Sport: Olympic Executive
Born: November 27, 1927
Died: June 3, 2000
William Edward Simon was born November 27, 1927 in Paterson. The son of an insurance executive, he attended Newark Academy and then served in the military before earning a degree from Lafayette College. A financial wizard with a keen understanding of government, he rose to the top level of Salomon Brothers. He was one of the pioneers of the leveraged buyout and a founder of the modern conservative movement in America.
Throughout his school years and for decades after, William was a great proponent of sports. A fieldhouse at Newark Academy was named in honor of him.
During the 1970s, William served as Secretary of the Treasury in the Nixon, Ford and Carter administrations. Knowing his love of sports, Major League Baseball invited him to throw out the first ball of the 1975 World Series on behalf of President Ford. That year he convinced Ford to ignore New York City’s request for a federal bailout—a position from which Ford ultimately had to backtrack.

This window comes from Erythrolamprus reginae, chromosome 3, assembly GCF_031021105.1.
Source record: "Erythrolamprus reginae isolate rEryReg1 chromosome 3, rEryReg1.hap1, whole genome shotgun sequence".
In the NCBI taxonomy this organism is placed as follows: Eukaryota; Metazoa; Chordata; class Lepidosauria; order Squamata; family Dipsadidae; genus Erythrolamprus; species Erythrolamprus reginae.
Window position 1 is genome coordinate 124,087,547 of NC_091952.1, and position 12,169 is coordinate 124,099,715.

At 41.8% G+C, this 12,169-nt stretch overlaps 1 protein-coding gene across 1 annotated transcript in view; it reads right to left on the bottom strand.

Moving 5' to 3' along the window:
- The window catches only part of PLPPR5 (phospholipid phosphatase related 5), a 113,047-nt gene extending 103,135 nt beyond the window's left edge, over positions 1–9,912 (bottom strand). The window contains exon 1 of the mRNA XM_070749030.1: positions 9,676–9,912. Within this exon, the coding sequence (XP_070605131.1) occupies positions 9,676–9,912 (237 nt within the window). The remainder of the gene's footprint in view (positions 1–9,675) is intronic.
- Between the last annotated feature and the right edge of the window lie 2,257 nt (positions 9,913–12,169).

After leaving government service WIllliam became treasurer for the U.S. Olympic Committee and, in 1981, became president of the USOC. He had been instrumental in pushing forward the 1980 Olympic boycott.
William worked with Peter Ueberroth to make the 1984 Summer Games in Los Angeles a big money-maker, and used those profits to establish the U.S. Olympic Foundation, which he chaired for a dozen years He later served on the boards of the Basketball Hall of Fame, Tennis Hall of Fame, Women’s Sports Foundation and World Cup 94 organizing committee.
William and his wife, Carol, lived for many years in the town of Harding in Morris County. He passed away in Santa Barbara at age 72 from a lung ailment.